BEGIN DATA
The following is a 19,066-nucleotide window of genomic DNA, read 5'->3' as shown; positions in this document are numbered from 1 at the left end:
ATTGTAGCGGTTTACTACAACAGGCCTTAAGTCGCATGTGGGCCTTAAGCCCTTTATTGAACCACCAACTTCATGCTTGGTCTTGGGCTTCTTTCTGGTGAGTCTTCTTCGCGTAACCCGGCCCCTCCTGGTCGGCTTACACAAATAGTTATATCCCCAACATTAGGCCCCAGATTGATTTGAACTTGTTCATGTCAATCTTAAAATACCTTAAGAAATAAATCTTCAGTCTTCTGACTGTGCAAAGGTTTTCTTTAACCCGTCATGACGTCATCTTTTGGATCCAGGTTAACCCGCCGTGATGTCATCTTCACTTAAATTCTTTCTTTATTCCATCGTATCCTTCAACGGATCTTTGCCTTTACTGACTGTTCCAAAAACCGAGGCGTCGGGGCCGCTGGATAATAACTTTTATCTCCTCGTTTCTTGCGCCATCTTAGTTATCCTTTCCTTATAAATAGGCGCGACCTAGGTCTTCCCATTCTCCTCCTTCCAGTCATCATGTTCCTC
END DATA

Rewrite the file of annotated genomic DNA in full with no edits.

The following is a 19,066-nucleotide window of genomic DNA, read 5'->3' as shown; positions in this document are numbered from 1 at the left end:
ATTGTAGCGGTTTACTACAACAGGCCTTAAGTCGCATGTGGGCCTTAAGCCCTTTATTGAACCACCAACTTCATGCTTGGTCTTGGGCTTCTTTCTGGTGAGTCTTCTTCGCGTAACCCGGCCCCTCCTGGTCGGCTTACACAAATAGTTATATCCCCAACATTAGGCCCCAGATTGATTTGAACTTGTTCATGTCAATCTTAAAATACCTTAAGAAATAAATCTTCAGTCTTCTGACTGTGCAAAGGTTTTCTTTAACCCGTCATGACGTCATCTTTTGGATCCAGGTTAACCCGCCGTGATGTCATCTTCACTTAAATTCTTTCTTTATTCCATCGTATCCTTCAACGGATCTTTGCCTTTACTGACTGTTCCAAAAACCGAGGCGTCGGGGCCGCTGGATAATAACTTTTATCTCCTCGTTTCTTGCGCCATCTTAGTTATCCTTTCCTTATAAATAGGCGCGACCTAGGTCTTCCCATTCTCCTCCTTCCAGTCATCATGTTCCTC